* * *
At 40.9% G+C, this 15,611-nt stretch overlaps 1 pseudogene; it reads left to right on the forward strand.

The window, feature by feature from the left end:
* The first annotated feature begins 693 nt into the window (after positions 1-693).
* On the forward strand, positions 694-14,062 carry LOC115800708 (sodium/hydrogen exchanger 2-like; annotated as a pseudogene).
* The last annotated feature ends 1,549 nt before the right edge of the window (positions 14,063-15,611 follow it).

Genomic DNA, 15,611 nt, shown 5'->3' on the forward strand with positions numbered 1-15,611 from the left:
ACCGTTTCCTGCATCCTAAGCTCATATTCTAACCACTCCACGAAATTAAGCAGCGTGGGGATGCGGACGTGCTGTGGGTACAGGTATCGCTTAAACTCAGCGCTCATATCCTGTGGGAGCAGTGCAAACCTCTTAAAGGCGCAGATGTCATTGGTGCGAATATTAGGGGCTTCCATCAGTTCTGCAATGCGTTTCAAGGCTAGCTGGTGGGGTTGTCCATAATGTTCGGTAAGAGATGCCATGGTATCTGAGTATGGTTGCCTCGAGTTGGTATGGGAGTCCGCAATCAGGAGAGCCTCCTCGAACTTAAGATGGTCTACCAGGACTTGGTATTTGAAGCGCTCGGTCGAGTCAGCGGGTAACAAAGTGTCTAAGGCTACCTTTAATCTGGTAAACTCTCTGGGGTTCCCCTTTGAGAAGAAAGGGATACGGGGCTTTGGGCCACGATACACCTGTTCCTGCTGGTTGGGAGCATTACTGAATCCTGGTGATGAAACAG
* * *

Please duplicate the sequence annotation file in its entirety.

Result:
At 40.9% G+C, this 15,611-nt stretch overlaps 1 pseudogene; it reads left to right on the forward strand.

The window, feature by feature from the left end:
* The first annotated feature begins 693 nt into the window (after positions 1-693).
* On the forward strand, positions 694-14,062 carry LOC115800708 (sodium/hydrogen exchanger 2-like; annotated as a pseudogene).
* The last annotated feature ends 1,549 nt before the right edge of the window (positions 14,063-15,611 follow it).

Genomic DNA, 15,611 nt, shown 5'->3' on the forward strand with positions numbered 1-15,611 from the left:
ACCGTTTCCTGCATCCTAAGCTCATATTCTAACCACTCCACGAAATTAAGCAGCGTGGGGATGCGGACGTGCTGTGGGTACAGGTATCGCTTAAACTCAGCGCTCATATCCTGTGGGAGCAGTGCAAACCTCTTAAAGGCGCAGATGTCATTGGTGCGAATATTAGGGGCTTCCATCAGTTCTGCAATGCGTTTCAAGGCTAGCTGGTGGGGTTGTCCATAATGTTCGGTAAGAGATGCCATGGTATCTGAGTATGGTTGCCTCGAGTTGGTATGGGAGTCCGCAATCAGGAGAGCCTCCTCGAACTTAAGATGGTCTACCAGGACTTGGTATTTGAAGCGCTCGGTCGAGTCAGCGGGTAACAAAGTGTCTAAGGCTACCTTTAATCTGGTAAACTCTCTGGGGTTCCCCTTTGAGAAGAAAGGGATACGGGGCTTTGGGCCACGATACACCTGTTCCTGCTGGTTGGGAGCATTACTGAATCCTGGTGATGAAACAG